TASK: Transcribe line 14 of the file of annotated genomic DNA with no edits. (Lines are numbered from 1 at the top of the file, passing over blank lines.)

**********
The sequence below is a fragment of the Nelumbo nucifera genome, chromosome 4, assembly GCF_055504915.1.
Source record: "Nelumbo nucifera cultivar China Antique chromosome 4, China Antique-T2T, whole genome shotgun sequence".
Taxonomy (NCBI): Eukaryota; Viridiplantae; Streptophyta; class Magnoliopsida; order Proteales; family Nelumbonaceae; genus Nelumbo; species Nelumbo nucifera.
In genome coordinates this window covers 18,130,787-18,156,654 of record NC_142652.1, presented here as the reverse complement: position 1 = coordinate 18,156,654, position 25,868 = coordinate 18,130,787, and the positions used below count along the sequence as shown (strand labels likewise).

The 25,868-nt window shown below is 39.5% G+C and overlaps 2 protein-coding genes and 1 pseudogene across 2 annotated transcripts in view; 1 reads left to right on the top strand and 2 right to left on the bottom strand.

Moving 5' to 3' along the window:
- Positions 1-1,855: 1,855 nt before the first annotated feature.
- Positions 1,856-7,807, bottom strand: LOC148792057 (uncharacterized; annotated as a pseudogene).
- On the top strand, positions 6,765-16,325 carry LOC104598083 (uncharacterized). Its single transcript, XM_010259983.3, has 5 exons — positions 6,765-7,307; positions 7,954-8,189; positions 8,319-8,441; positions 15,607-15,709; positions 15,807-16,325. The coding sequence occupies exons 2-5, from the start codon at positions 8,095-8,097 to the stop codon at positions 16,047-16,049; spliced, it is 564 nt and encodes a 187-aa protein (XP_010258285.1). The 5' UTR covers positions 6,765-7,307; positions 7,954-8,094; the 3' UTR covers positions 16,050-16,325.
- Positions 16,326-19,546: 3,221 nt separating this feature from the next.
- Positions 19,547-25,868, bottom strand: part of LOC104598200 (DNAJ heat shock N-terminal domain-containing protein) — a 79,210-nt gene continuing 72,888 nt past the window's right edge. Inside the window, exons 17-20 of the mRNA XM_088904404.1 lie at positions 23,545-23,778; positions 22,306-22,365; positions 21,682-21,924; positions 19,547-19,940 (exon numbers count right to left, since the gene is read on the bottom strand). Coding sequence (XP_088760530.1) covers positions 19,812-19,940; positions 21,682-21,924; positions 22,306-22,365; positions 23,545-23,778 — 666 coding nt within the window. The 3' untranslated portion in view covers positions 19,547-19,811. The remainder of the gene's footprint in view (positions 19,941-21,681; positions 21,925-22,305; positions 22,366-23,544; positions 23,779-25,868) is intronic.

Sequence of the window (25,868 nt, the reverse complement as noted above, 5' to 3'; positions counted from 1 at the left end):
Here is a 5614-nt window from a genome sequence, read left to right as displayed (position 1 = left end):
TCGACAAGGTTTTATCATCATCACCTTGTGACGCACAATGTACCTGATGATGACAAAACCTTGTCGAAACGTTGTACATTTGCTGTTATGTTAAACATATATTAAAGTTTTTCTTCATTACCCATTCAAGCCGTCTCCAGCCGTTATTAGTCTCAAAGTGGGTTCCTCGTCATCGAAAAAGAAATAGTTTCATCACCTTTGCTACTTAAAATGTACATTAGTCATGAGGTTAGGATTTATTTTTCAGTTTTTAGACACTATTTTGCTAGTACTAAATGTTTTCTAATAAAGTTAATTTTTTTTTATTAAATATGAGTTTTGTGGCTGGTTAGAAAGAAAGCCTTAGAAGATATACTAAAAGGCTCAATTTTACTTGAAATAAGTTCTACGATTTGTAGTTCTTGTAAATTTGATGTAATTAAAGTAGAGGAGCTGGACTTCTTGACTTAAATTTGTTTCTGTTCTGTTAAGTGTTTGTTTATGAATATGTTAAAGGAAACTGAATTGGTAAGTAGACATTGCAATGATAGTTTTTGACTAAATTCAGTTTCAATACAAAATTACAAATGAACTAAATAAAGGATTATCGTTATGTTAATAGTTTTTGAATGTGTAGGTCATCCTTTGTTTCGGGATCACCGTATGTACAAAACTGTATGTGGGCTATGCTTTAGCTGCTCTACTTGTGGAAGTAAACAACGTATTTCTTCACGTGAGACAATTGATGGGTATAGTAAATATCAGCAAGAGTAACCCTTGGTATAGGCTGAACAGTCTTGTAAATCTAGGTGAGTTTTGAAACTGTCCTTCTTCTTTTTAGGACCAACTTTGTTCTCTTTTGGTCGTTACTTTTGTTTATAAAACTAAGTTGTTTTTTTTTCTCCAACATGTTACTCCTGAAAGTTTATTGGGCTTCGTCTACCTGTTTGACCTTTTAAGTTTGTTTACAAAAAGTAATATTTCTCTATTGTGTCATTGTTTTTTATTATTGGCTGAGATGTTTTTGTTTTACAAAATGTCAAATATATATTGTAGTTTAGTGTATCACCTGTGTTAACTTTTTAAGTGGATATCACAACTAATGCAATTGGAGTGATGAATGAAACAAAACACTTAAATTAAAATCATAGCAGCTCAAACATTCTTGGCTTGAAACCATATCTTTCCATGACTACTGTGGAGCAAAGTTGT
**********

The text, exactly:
TCGACAAGGTTTTATCATCATCACCTTGTGACGCACAATGTACCTGATGATGACAAAACCTTGTCGAAACGTTGTACATTTGCTGTTATGTTAAACATATATTAAAGTTTTTCTTCATTACCCATTCAAGCCGTCTCCAGCCGTTATTAGTCTCAAAGTGGGTTCCTCGTCATCGAAAAAGAAATAGTTTCATCACCTTTGCTACTTAAAATGTACATTAGTCATGAGGTTAGGATTTATTTTTCAGTTTTTAGACACTATTTTGCTAGTACTAAATGTTTTCTAATAAAGTTAATTTTTTTTTATTAAATATGAGTTTTGTGGCTGGTTAGAAAGAAAGCCTTAGAAGATATACTAAAAGGCTCAATTTTACTTGAAATAAGTTCTACGATTTGTAGTTCTTGTAAATTTGATGTAATTAAAGTAGAGGAGCTGGACTTCTTGACTTAAATTTGTTTCTGTTCTGTTAAGTGTTTGTTTATGAATATGTTAAAGGAAACTGAATTGGTAAGTAGACATTGCAATGATAGTTTTTGACTAAATTCAGTTTCAATACAAAATTACAAATGAACTAAATAAAGGATTATCGTTATGTTAATAGTTTTTGAATGTGTAGGTCATCCTTTGTTTCGGGATCACCGTATGTACAAAACTGTATGTGGGCTATGCTTTAGCTGCTCTACTTGTGGAAGTAAACAACGTATTTCTTCACGTGAGACAATTGATGGGTATAGTAAATATCAGCAAGAGTAACCCTTGGTATAGGCTGAACAGTCTTGTAAATCTAGGTGAGTTTTGAAACTGTCCTTCTTCTTTTTAGGACCAACTTTGTTCTCTTTTGGTCGTTACTTTTGTTTATAAAACTAAGTTGTTTTTTTTTCTCCAACATGTTACTCCTGAAAGTTTATTGGGCTTCGTCTACCTGTTTGACCTTTTAAGTTTGTTTACAAAAAGTAATATTTCTCTATTGTGTCATTGTTTTTTATTATTGGCTGAGATGTTTTTGTTTTACAAAATGTCAAATATATATTGTAGTTTAGTGTATCACCTGTGTTAACTTTTTAAGTGGATATCACAACTAATGCAATTGGAGTGATGAATGAAACAAAACACTTAAATTAAAATCATAGCAGCTCAAACATTCTTGGCTTGAAACCATATCTTTCCATGACTACTGTGGAGCAAAGTTGT